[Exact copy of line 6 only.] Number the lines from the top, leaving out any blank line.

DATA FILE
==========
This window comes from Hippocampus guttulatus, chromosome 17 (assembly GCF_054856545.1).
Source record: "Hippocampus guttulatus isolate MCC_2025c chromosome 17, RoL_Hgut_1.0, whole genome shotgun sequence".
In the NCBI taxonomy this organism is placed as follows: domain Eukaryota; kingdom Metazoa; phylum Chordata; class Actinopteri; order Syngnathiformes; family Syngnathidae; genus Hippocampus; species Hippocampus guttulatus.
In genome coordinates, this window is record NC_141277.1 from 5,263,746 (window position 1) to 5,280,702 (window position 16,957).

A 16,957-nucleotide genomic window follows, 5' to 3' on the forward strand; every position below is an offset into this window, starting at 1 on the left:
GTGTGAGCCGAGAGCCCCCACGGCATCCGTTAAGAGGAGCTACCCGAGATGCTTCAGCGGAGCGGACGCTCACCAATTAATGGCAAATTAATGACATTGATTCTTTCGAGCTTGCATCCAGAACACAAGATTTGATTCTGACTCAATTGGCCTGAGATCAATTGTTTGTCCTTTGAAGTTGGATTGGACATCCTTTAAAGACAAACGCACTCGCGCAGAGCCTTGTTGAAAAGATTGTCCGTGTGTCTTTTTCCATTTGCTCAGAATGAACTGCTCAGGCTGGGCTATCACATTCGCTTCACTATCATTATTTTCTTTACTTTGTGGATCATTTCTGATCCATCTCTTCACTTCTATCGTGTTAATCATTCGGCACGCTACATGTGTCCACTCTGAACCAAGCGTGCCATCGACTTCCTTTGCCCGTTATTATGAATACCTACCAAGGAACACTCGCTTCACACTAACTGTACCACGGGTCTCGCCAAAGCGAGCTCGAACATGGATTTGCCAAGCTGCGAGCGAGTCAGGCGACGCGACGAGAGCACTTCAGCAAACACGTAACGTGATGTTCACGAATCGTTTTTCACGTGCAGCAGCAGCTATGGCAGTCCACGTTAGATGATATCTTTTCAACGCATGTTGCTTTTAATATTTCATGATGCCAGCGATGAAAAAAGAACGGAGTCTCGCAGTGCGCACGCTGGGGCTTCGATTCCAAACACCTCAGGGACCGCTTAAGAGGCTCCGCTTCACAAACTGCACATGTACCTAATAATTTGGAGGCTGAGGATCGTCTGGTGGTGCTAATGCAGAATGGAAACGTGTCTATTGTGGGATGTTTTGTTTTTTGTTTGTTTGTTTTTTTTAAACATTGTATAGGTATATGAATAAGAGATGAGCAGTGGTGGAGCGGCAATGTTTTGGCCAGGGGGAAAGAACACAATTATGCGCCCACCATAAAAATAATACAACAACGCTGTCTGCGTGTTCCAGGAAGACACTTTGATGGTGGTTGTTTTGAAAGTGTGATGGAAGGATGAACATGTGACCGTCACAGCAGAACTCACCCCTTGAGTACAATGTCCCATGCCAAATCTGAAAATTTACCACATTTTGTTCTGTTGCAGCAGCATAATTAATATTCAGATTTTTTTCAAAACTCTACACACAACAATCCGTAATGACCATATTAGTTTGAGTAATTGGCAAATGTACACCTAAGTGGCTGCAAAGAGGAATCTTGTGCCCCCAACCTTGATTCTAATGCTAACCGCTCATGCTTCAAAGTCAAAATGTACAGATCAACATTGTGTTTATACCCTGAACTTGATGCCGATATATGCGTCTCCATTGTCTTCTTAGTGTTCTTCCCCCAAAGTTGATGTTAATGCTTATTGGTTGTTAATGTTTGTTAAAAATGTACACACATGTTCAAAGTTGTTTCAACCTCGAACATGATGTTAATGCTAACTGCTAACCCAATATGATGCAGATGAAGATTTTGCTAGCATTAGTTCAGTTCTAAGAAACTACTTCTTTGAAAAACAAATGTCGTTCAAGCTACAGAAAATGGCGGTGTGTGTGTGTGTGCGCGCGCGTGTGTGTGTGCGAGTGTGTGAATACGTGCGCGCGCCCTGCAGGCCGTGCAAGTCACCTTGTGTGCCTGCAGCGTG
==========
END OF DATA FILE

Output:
GTGTGAGCCGAGAGCCCCCACGGCATCCGTTAAGAGGAGCTACCCGAGATGCTTCAGCGGAGCGGACGCTCACCAATTAATGGCAAATTAATGACATTGATTCTTTCGAGCTTGCATCCAGAACACAAGATTTGATTCTGACTCAATTGGCCTGAGATCAATTGTTTGTCCTTTGAAGTTGGATTGGACATCCTTTAAAGACAAACGCACTCGCGCAGAGCCTTGTTGAAAAGATTGTCCGTGTGTCTTTTTCCATTTGCTCAGAATGAACTGCTCAGGCTGGGCTATCACATTCGCTTCACTATCATTATTTTCTTTACTTTGTGGATCATTTCTGATCCATCTCTTCACTTCTATCGTGTTAATCATTCGGCACGCTACATGTGTCCACTCTGAACCAAGCGTGCCATCGACTTCCTTTGCCCGTTATTATGAATACCTACCAAGGAACACTCGCTTCACACTAACTGTACCACGGGTCTCGCCAAAGCGAGCTCGAACATGGATTTGCCAAGCTGCGAGCGAGTCAGGCGACGCGACGAGAGCACTTCAGCAAACACGTAACGTGATGTTCACGAATCGTTTTTCACGTGCAGCAGCAGCTATGGCAGTCCACGTTAGATGATATCTTTTCAACGCATGTTGCTTTTAATATTTCATGATGCCAGCGATGAAAAAAGAACGGAGTCTCGCAGTGCGCACGCTGGGGCTTCGATTCCAAACACCTCAGGGACCGCTTAAGAGGCTCCGCTTCACAAACTGCACATGTACCTAATAATTTGGAGGCTGAGGATCGTCTGGTGGTGCTAATGCAGAATGGAAACGTGTCTATTGTGGGATGTTTTGTTTTTTGTTTGTTTGTTTTTTTTAAACATTGTATAGGTATATGAATAAGAGATGAGCAGTGGTGGAGCGGCAATGTTTTGGCCAGGGGGAAAGAACACAATTATGCGCCCACCATAAAAATAATACAACAACGCTGTCTGCGTGTTCCAGGAAGACACTTTGATGGTGGTTGTTTTGAAAGTGTGATGGAAGGATGAACATGTGACCGTCACAGCAGAACTCACCCCTTGAGTACAATGTCCCATGCCAAATCTGAAAATTTACCACATTTTGTTCTGTTGCAGCAGCATAATTAATATTCAGATTTTTTTCAAAACTCTACACACAACAATCCGTAATGACCATATTAGTTTGAGTAATTGGCAAATGTACACCTAAGTGGCTGCAAAGAGGAATCTTGTGCCCCCAACCTTGATTCTAATGCTAACCGCTCATGCTTCAAAGTCAAAATGTACAGATCAACATTGTGTTTATACCCTGAACTTGATGCCGATATATGCGTCTCCATTGTCTTCTTAGTGTTCTTCCCCCAAAGTTGATGTTAATGCTTATTGGTTGTTAATGTTTGTTAAAAATGTACACACATGTTCAAAGTTGTTTCAACCTCGAACATGATGTTAATGCTAACTGCTAACCCAATATGATGCAGATGAAGATTTTGCTAGCATTAGTTCAGTTCTAAGAAACTACTTCTTTGAAAAACAAATGTCGTTCAAGCTACAGAAAATGGCGGTGTGTGTGTGTGTGCGCGCGCGTGTGTGTGTGCGAGTGTGTGAATACGTGCGCGCGCCCTGCAGGCCGTGCAAGTCACCTTGTGTGCCTGCAGCGTG